Juvenile Tarantula. Unidentified Species.

Tarantulas have a reputation they don’t deserve.  It is unlikely that anyone has died from an American tarantula bite.  The thought of being bitten by a large, hairy spider is what most likely unnerves most people.  Whereas a tarantula bite is relatively harmless for humans, the neurotoxic venom that is injected will subdue and kill insects reasonably quickly.  The female tarantulas are larger in body size and live longer than the males.  A female tarantula can live anything up to 25 years.  On one occasion last week I saw this juvenile catch and eat a long-horned beetle that had ventured too close.  Tarantulas mash the prey with the chelicerae and suck out the juices.

Therasophidae. Mygalomorphidae

Tarantula. Unidentified Species.

It is never a good idea to get too close to a tarantula in case it becomes threatened.  The bite might not pose a problem for a human but the tarantulas have another means of defense.  Using the legs they flick barbed urticating hairs from the body which can become lodged in a potential predators eyes or upper respiratory tract causing severe distress.

Tarantula.

Tarantula. Unidentified Species.

The tarantulas belong to the spider suborder: Mygalomorphae.  They are a rather older evolutionary group of spiders and can be characterized by the chelicerae, (fangs), facing directly down.  Most of the world’s 903 species of tarantula live in the tropics and form the family: Theraphosidae.  The name tarantula is something of a misnomer as they were named after the European tarantulas which belong to the family: Lycosidae or Wolf Spiders, the bites of which supposedly, (again without any basis in fact), would cause people to go into wild convulsions.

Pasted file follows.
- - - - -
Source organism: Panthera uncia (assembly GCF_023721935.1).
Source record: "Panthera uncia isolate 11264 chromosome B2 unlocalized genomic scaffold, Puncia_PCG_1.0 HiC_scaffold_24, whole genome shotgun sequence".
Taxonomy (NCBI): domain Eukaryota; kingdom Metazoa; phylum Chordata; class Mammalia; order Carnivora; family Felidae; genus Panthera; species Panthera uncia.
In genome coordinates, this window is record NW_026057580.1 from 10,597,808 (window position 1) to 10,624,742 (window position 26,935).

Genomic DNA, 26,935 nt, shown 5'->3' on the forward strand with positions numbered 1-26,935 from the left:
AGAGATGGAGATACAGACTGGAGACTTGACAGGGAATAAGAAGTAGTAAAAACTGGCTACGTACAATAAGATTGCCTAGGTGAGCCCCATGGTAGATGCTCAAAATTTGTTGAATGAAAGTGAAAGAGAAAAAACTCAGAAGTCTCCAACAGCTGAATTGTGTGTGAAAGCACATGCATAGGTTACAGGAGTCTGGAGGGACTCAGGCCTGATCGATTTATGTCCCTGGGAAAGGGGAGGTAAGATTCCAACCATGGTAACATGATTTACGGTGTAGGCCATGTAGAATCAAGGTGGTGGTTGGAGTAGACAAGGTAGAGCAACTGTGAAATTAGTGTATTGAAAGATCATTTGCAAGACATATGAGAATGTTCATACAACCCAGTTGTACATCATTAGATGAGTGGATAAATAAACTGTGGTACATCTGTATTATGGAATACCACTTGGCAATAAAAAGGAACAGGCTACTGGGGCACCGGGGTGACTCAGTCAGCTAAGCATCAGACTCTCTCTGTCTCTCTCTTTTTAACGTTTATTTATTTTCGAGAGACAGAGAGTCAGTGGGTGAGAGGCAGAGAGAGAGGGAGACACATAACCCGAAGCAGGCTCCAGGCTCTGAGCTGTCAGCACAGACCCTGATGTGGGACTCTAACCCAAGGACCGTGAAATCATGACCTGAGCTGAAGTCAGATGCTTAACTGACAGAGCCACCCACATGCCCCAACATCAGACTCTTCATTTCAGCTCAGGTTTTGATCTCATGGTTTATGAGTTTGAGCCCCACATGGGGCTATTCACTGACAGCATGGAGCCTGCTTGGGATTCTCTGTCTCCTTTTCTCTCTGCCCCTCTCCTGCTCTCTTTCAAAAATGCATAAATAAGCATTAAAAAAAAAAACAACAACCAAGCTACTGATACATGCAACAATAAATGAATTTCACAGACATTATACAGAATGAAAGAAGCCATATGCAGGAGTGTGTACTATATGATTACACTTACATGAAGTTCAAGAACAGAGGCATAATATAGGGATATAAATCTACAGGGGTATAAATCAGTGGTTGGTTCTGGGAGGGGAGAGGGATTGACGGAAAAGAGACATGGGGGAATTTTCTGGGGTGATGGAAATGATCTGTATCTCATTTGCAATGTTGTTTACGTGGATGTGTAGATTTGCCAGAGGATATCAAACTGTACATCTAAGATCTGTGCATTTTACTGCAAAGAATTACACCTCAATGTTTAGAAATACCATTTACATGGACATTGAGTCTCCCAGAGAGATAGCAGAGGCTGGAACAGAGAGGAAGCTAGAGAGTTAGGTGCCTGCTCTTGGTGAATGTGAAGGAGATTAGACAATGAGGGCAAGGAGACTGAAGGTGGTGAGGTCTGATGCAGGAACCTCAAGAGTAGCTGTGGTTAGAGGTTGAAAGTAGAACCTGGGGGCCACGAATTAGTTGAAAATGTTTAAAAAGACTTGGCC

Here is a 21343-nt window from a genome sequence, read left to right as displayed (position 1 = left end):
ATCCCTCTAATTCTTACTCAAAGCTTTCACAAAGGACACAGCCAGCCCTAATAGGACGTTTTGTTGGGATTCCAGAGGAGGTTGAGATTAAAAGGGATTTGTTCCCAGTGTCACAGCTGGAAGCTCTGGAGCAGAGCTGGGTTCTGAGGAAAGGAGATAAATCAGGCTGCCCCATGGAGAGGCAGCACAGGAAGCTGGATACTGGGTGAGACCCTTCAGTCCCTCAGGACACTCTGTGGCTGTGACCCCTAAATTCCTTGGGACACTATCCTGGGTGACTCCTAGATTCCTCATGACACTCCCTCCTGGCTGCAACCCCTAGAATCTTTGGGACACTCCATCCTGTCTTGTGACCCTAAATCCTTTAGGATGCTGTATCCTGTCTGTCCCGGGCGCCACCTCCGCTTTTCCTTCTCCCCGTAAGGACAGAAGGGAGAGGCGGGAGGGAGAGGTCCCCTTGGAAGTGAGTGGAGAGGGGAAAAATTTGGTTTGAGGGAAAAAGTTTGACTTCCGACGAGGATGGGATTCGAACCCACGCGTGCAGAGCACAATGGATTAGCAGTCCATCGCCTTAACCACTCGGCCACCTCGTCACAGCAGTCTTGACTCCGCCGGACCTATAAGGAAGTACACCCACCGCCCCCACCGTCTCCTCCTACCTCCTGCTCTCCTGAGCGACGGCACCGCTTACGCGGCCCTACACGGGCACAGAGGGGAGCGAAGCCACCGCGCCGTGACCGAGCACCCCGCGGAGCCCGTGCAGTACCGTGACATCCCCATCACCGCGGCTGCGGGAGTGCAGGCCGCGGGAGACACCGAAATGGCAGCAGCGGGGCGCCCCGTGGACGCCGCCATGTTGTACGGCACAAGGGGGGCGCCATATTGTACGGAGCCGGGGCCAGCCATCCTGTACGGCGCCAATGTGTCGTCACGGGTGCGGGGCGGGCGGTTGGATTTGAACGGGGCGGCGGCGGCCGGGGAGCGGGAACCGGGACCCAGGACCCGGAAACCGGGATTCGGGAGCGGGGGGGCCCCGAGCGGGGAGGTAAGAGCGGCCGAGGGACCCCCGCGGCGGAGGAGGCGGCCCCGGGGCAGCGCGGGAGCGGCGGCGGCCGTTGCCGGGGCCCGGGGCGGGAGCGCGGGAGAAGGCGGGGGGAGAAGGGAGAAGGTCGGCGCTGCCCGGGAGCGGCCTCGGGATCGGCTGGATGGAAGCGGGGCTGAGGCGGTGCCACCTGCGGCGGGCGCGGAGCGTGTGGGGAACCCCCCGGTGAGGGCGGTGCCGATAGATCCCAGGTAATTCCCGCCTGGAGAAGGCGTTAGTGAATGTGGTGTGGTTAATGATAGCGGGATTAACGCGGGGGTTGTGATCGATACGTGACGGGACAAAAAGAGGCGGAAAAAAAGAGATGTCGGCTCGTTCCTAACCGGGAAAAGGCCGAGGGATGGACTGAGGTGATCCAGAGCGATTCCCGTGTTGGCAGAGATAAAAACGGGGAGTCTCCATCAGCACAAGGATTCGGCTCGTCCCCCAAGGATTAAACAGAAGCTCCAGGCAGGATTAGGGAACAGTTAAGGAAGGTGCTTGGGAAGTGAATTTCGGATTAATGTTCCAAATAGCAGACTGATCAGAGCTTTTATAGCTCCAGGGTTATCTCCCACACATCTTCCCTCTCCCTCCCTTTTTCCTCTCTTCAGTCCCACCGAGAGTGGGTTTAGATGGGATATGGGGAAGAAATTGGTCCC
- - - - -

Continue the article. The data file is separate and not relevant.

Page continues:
Therasophidae

Tarantula. Unidentified Species.

Unravelling the Thread of Death.

There has been one other nocturnal hunter that I have seen over recent weeks that I don’t normally find with a great deal of regularity, the Brown Blunt-headed Tree Snake, (Imantodes cenchoa).  These long, slender serpents become active as the sun sets.  The body is very thin with the neck drawn out into a super narrow section.  Supported at the end is a short head bearing large bulbous eyes.  The body is triangular in section with a light tan base color interrupted along its length by large dark brown saddle markings.

The presence of this snake spells instant doom for small sleeping lizards that may have taken refuge in a “safe” zone at the tip of a leaf.  Normally the amplified movements of a predator along the length of a leaf would immediately alert the lizard to imminent danger allowing it to jump to safety and flee into the undergrowth.

Brown Blunt-headed Tree Snake

Brown Blunt-headed Tree Snake, (Imantodes cenchoa)

Not so with the Brown Blunt-headed master of stealth.  Its light weight and slender form permit movement without disturbance.  The eyes and tongue search for signs of a meal.  The triangular body section give rigidity enabling the prowling snake to reach out into the darkness and snatch the sleeping victim from its secure perch.

The adults can reach several feet in length.  Over the past week I have found and an adult and a juvenile.  The photo is of the juvenile which I found on several separate occasions at different locations around the pond.

Philip Davison is a Biologist, Writer and Photographer Based in Costa Rica